maaf email atau password anda salah

The High Price of Our Legislative Seats

Thursday, April 4, 2024

Prospective legislators need to spend large amounts of money to garner votes in increasingly transactional elections. A simpler system is needed.

arsip tempo : 172142439025.

The High Price of Our Legislative Seats. tempo : 172142439025.

HIGH political costs in general elections in Indonesia are a chronic problem for which a solution must be found. The need for funds to garner votes in increasingly transactional elections means less opportunity for quality legislators to be elected. Conversely, there is an increasing possibility of corruption from elected candidates keen to recover their ‘investment’ as quickly as possible.

In the last few years, there have been many complaints about the high political costs that have to be paid by prospective legislators in an open list proportional electoral system. In the 2024 elections, there were signs that the amounts needed were even higher. Golkar politician Dito Ariotedjo said he paid out more than Rp10 billion. Indonesian Democratic Party of Struggle (PDI-P) politician Masinton Pasaribu said he spent Rp6 billion on printing campaign literature alone. And even after all this, both politicians failed to be elected to the House of Representatives (DPR).

Dito and Masinton are just two examples of the 9,917 DPR candidates vying for votes. They came from 18 political parties and contested in 84 electoral areas across Indonesia. There were also candidates for provincial, regional and municipal legislative councils and the Regional Representatives Council. As well as the need for campaign attributes such as banners and flags, large amounts of funds were allocated for ‘envelopes’ to be given to prospective voters, alias money politics.

The amounts mentioned by Dito and Masinton far exceed the funding requirements in previous elections. According to the University of Indonesia Economics and Society Research Institute, in 2014, prospective DPR members had to spend Rp1.1 to 4.46 billion. Meanwhile, a study by the Corruption Eradication Commission found that prospective legislators had to pay out amounts ranging from Rp1 billion to more than Rp5 billion.

These funding requirements were reflected in the flows of money. The Financial Transaction Reports and Analysis Center (PPATK) identified suspicious financial transactions from more than 6,000 accounts belonging to managers of parties contesting the 2024 elections or prospective legislators. These irregular transactions are a sign of possible money politics during the campaign. The total funding detected by the PPATK amounted to Rp51.4 trillion. One indication was the billions of rupiah paid into the accounts of party managers, not long after exchanged for Rp20,000 and Rp50,000 bills.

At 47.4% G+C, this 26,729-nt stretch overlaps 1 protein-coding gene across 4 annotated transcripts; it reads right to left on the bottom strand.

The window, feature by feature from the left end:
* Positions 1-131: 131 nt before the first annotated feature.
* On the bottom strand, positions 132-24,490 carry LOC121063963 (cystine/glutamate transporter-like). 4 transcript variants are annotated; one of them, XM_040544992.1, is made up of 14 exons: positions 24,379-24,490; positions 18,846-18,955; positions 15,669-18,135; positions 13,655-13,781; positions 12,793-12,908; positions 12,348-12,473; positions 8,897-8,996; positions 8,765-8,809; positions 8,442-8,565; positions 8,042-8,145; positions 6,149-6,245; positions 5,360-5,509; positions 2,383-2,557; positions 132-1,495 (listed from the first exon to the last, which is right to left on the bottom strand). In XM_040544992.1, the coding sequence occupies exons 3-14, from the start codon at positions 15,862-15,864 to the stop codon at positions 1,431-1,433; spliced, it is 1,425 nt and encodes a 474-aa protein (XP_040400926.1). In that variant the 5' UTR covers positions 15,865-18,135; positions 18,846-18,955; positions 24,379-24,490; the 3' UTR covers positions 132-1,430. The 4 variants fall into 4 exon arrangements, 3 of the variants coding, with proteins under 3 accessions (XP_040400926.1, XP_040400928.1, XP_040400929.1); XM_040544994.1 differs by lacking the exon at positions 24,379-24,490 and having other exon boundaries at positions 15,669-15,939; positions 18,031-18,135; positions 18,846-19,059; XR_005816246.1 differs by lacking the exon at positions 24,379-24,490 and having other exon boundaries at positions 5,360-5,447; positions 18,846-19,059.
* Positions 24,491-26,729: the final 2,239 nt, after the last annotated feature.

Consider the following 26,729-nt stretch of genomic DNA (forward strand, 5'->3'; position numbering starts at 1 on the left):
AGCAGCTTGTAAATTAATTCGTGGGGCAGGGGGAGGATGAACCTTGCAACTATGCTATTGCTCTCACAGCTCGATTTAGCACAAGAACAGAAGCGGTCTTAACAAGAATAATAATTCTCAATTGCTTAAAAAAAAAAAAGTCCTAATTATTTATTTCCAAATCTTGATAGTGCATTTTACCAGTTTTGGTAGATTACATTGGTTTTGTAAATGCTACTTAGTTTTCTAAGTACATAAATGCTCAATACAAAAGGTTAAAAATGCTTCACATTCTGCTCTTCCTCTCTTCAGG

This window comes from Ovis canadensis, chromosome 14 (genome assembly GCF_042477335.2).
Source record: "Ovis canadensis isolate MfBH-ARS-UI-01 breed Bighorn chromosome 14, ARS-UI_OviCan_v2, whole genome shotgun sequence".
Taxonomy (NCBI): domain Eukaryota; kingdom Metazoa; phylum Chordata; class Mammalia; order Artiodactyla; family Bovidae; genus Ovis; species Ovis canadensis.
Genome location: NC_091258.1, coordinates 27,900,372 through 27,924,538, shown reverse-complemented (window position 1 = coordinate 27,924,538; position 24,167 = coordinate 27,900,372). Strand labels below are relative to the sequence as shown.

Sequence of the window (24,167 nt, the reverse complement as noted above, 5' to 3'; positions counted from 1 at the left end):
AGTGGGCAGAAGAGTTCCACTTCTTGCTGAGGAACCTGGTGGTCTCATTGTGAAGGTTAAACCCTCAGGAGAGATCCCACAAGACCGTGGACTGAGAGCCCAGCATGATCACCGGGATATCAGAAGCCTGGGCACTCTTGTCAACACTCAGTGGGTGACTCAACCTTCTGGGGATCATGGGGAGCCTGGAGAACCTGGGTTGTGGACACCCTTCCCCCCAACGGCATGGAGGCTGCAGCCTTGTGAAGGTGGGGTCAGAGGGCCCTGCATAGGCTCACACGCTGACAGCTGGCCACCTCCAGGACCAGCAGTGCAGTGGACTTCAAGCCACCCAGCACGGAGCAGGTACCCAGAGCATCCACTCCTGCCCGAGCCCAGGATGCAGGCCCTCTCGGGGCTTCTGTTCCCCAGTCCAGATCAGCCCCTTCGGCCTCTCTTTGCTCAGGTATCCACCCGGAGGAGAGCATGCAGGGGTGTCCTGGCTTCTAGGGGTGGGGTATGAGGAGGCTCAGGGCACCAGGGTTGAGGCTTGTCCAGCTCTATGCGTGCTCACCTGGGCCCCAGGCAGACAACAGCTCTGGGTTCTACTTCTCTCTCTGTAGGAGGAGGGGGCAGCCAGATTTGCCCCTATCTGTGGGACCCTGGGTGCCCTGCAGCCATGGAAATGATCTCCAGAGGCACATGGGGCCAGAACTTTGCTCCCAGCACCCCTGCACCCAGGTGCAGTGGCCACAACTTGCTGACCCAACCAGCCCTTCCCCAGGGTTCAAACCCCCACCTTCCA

The huge amounts of money needed during the campaign might well lead to corruption on the part of elected candidates. The many corruption cases that have come to light in the last few years reinforce this suspicion. Party activists embezzled state funds to meet personal or party needs. This tendency became even more apparent with the allocation of ‘lucrative jobs’ for parties joining the government coalition.

In the long term, high political costs will make it more difficult for people of high quality but who do not have access to funds to join the political arena. As a result, the DPR, which determines the future of the people through the laws it passes, will be made-up of mediocre politicians backed by large amounts of capital.

Now the task for the future is to bring about an electoral system that is simple but that produces quality legislators. Although it will be difficult, this work must start immediately.

More Articles

More exclusive contents

  • July 15, 2024

  • July 8, 2024

  • July 1, 2024

  • June 24, 2024

Independent journalism needs public support. By subscribing to Tempo, you will contribute to our ongoing efforts to produce accurate, in-depth and reliable information. We believe that you and everyone else can make all the right decisions if you receive correct and complete information. For this reason, since its establishment on March 6, 1971, Tempo has been and will always be committed to hard-hitting investigative journalism. For the public and the Republic.

Login Subscribe